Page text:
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by Eric Kohn
July 19, 2011 1:57 AM
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REVIEW | "The Myth of the American Sleepover" Turns John Hughes Inside Out

A scene from David Robert Mitchell's "The Myth of the American Sleepover." Image courtesy of IFC Films.

When delineating the quality of teen dramas, there's no handier reference than John Hughes. In the case of David Robert Mitchell's enjoyably peculiar ensemble piece, "The Myth of the American Sleepover," the Hughes comparison requires more complex modifiers. Entertainment Weekly's Grady Smith wrote that it "feels like a John Hughes script directed by Gus Van Sant," while Esquire contributor Stephen Garrett took the concept even higher, calling it "John Hughes with a subscription to Cahiers du Cinema."

In either case, the idea is Mitchell has pushed a familiar genre in deeper directions. Indeed, it stands apart from the conventional Hughes spawn, which generally follow the jokier path set forth by Judd Apatow's "Freaks and Geeks." Writer-director Mitchell shows no disdain for that brand of funny, but he doesn't tap into it, either.

"The Myth of the American Sleepover" displays a thoughtful intent to deconstruct the genre, draining much of its comedic potential in favor of near-sociological observation (which allows its appeal to extend beyond U.S. borders, as it was the rare American entry in Cannes' Critics' Week sidebar). Mitchell's casual pace focuses on the moments between the punchlines, which puts it in a decidedly different headspace than anything in the Hughes oeuvre. (He has cited "American Graffiti" as a bigger influence.)

Taking place over the course of a single night in suburban Michigan, "The Myth of the American Sleepover" focuses on several horny youths struggling through moments of romantic despair. There are actually two sleepovers in question: A school-mandated freshman orientation sleepover taking place in the high school gym and a naughtier house party hosted by a girl none of the young protagonists know too well. The settings are merely backdrops that present a handful of teens whose experiences continuously weave together and break apart.

Flirty dance troupe member Maggie (Claire Sloma) roams the neighborhood with a soft-spoken pal, befriending her hunky male neighbor and crashing a twentysomething's house party. Recent high school grad Scott (Brett Jacobsen) returns to his old haunts to track down a pair of twins he knew back in the day -- one of whom may have a crush on him, but he's not sure which. At the smaller sleepover, Claudia (Amanda Bauer) schemes to steal another girl's boyfriend by manipulating the rules of a party game. Rounding out the events, the relentlessly eager Rob (Marlon Morton) roams the neighborhood, frantically searching of a hook-up.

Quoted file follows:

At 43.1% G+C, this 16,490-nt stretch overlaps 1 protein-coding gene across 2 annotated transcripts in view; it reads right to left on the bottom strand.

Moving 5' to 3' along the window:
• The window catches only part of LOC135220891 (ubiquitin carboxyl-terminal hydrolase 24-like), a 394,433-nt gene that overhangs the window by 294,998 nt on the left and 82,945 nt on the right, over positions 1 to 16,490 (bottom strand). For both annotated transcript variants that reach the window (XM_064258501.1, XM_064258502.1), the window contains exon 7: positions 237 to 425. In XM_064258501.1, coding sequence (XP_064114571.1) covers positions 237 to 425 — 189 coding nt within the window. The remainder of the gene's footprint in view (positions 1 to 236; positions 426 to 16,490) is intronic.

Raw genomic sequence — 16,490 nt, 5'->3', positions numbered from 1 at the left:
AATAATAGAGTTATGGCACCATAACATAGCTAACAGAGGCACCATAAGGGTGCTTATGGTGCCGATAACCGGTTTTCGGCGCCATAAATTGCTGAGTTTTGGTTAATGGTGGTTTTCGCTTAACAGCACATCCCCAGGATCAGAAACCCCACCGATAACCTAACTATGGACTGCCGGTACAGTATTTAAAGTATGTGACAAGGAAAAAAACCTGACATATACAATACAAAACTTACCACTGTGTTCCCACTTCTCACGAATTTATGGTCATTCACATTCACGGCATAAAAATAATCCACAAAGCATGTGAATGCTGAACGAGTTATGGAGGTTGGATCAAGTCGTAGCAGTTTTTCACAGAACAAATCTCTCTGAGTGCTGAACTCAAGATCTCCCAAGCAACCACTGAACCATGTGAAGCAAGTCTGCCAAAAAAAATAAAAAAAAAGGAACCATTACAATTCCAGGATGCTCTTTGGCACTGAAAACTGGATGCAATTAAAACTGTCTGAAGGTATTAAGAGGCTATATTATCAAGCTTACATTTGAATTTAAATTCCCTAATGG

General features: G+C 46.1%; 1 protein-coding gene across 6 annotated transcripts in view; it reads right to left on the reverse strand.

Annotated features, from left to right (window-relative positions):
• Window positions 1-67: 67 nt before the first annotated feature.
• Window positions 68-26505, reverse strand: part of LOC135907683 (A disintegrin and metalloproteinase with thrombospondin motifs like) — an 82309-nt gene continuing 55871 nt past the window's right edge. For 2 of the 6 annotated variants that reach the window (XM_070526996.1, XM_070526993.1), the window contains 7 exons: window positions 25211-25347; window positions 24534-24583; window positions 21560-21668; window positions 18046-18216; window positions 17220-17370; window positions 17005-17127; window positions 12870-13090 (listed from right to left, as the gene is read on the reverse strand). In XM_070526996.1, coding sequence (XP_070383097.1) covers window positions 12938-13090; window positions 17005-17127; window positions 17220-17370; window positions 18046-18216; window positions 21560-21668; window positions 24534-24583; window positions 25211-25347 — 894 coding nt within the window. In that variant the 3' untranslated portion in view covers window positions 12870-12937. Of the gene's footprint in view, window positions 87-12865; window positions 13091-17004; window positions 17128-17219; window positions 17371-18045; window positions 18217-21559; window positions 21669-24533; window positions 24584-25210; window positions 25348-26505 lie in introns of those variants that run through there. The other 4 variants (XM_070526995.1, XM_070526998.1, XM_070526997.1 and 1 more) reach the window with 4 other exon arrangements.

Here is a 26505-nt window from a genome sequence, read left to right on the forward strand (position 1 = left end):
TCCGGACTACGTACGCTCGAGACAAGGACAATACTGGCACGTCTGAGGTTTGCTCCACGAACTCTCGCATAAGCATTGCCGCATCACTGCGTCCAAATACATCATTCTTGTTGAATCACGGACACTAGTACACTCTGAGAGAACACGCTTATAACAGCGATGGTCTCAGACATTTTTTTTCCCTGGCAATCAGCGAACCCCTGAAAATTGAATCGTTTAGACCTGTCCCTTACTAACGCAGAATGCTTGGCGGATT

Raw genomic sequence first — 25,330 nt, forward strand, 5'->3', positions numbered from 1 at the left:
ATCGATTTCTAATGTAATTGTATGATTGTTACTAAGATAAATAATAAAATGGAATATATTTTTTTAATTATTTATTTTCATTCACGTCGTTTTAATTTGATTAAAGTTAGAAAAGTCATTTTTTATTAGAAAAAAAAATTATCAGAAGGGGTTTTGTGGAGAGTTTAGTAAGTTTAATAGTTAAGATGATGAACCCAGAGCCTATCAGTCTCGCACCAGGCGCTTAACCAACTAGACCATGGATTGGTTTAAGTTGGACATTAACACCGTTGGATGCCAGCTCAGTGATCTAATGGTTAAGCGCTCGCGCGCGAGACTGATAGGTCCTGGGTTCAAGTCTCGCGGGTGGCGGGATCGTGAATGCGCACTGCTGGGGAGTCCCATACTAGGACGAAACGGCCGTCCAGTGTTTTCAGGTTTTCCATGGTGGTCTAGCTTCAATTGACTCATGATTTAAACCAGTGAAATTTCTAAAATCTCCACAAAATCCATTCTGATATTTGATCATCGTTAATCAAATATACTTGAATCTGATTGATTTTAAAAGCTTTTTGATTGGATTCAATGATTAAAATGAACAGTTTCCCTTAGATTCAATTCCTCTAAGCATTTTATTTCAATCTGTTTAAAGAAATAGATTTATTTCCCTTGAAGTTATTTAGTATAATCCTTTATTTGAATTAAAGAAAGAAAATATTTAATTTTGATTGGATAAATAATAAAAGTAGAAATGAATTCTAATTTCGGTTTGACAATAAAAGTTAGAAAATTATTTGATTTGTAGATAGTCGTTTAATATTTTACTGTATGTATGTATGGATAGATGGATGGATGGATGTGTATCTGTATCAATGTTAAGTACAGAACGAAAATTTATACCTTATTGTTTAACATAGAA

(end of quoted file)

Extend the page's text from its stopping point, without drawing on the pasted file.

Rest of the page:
Most of these quests take the form of passing glances and suggestive lines. "Myth" assumes the unlikely mold of a sexual thriller and runs with it, particularly by emphasizing the repeated motif of a man and woman sitting side by side and waiting anxiously for the other person to make a move. Mitchell's camera hovers outside the tensions, nimbly taking them apart.

What his ensemble lacks in eloquence they make up in shrewd self-awareness. When cliques of two different genders pass each other on the street, the men won't say what they're really planning. "I guess guys don't call them sleepovers," says one of their opposites, which prompts the reply, "Not publicly."

As a study of teen behavior, "Myth" excels with a show-stopping dance scene featuring Maggie getting down to jazz rhythms on the radio before an entranced party crowd. Recalling Anna Karina's likeminded solo performance in Godard's "Vivre Sa Vie," Maggie's swift maneuvering deepens the character better than any line of dialogue.

In his feature-length debut Michell shows his broad capacity for subtext, if not prolonged conversations. The innumerable awkward exchanges dominating "Myth" sometimes gives the cast a muted, synthetic quality, but then the movie isn't exactly realistic in the first place. With nearly all the action taking place at night, the shadowy encounters become almost expressionistic and the narrative exists in a fully contained universe devoid of anyone above the age of 20.

By favoring mood over plot, "Myth" explores what it feels like to transition into young adulthood and face harsher truths. An older character wisely explains it as "giving up your childhood for all these promises of adventure." Mitchell opens up a few prospects for his subjects, but leaves none of their fates certain. In other words, the myth lives on.

criticWIRE grade: A-

HOW WILL IT PLAY? Sundance Selects will release the movie this week at the Angelika in New York, followed by the Nuart in L.A. on July 29 and the Main Art in Detroit on August 5. The film received strong notices on the festival circuit, which should help drive some initial interest, but it will do most of its business on VOD, while successfully marking Mitchell as a talent to watch.

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